What happens if the rumble gets rougher? - KSLA News 12 Shreveport, Louisiana News Weather & Sports

What happens if the rumble gets rougher?

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TIMPSON, TX (KSLA) -

The shake, rattle and roll is becoming an all too common wake-up call in parts of the ArkLaTex. Just hours after a 4.1 magnitude earthquake shook East Texas, many are now asking why this keep happening.

And what if the rumble gets rougher?

"Man, that was the darndest thing I ever felt," says one East Texas resident who felt the quake.

From shock and concern to the quick realization that, once again, the ground is rumbling in East Texas. That's the reaction from those who felt last night's earthquake in Shelby County.

The trembles reported as far east as Bossier City. Fortunately, this one left just a small mark behind.

"The only thing we've seen is a little more separation on the front of the building of the store here in Timpson," another resident says.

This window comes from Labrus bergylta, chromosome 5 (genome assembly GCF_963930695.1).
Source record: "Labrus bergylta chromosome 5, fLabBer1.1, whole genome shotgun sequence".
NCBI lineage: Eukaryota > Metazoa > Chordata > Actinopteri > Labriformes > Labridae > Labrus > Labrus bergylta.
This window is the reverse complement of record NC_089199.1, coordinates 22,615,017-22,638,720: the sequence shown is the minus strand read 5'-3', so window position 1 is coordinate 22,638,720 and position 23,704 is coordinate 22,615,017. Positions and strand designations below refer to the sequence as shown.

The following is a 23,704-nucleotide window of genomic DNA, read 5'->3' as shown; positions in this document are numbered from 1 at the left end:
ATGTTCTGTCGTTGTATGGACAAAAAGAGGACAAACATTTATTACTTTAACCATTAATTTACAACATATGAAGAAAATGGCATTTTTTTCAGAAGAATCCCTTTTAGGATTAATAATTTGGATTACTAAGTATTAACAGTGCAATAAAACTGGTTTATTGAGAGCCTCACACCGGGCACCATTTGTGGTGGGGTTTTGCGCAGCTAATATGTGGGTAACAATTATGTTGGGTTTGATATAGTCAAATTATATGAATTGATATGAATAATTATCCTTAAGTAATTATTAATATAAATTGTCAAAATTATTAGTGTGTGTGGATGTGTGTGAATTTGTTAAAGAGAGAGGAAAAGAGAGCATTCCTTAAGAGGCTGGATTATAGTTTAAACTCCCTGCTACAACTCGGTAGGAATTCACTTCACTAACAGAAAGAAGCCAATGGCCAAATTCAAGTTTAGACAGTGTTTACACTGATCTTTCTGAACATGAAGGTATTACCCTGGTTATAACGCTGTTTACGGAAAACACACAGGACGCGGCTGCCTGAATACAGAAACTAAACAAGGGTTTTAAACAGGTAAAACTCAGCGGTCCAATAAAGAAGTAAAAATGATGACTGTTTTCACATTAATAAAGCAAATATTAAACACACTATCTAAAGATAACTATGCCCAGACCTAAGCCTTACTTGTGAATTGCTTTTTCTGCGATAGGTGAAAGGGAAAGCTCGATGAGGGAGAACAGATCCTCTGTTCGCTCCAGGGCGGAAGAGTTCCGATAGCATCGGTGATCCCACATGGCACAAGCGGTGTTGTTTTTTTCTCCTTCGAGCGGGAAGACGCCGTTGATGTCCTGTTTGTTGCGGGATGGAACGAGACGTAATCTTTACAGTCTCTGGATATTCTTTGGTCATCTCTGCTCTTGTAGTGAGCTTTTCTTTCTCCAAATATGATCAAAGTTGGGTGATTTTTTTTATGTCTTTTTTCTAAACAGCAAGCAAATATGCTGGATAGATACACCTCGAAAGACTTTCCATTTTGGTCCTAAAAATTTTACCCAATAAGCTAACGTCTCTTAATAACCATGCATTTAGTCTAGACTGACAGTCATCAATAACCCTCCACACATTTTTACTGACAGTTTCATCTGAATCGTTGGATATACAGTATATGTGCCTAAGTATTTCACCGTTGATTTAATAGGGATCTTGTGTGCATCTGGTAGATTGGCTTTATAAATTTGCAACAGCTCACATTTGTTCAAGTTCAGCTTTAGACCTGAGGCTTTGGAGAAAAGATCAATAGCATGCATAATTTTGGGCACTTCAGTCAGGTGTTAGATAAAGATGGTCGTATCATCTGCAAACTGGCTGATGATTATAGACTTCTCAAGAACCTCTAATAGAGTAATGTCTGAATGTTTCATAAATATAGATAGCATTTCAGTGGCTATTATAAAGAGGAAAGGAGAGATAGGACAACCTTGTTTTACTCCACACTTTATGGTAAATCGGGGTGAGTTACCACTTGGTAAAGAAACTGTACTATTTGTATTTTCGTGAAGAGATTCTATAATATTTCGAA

But if East Texas were to experience an earthquake with a magnitude greater than 4.1, that could mean trouble.

"As long as it doesn't get over a 5.0. If it gets over a 5.0, then we could have some catastrophic damage," say Larry Burns, Emergency Management Coordinator for the City of Timpson.

With more than half a dozen quakes striking East Texas since May, the Timpson Emergency Preparedness Team has warnings for you in case of another earthquake emergency.

"The main thing is stay where you're at. If they're worried about something falling on them, move in a doorway frame. Don't leave the house whatever you do because 90 percent of the people that are killed in an earthquake are killed leaving the home," Burns says.

As the dust settles, the focus now looks to the cause of the shakes. Everyone has his own theory.

Resident 1: "Truly, I believe it's because of an act of God."

Resident 2: "It also could have something to do with the fracking and the drilling."

"We're trying to figure out what's going on," Burns says.

According to research ongoing at Stephen F. Austin University and the University of Texas, Burns tells us they've got some ideas about the cause but, for now, they're not publishing any of those findings.

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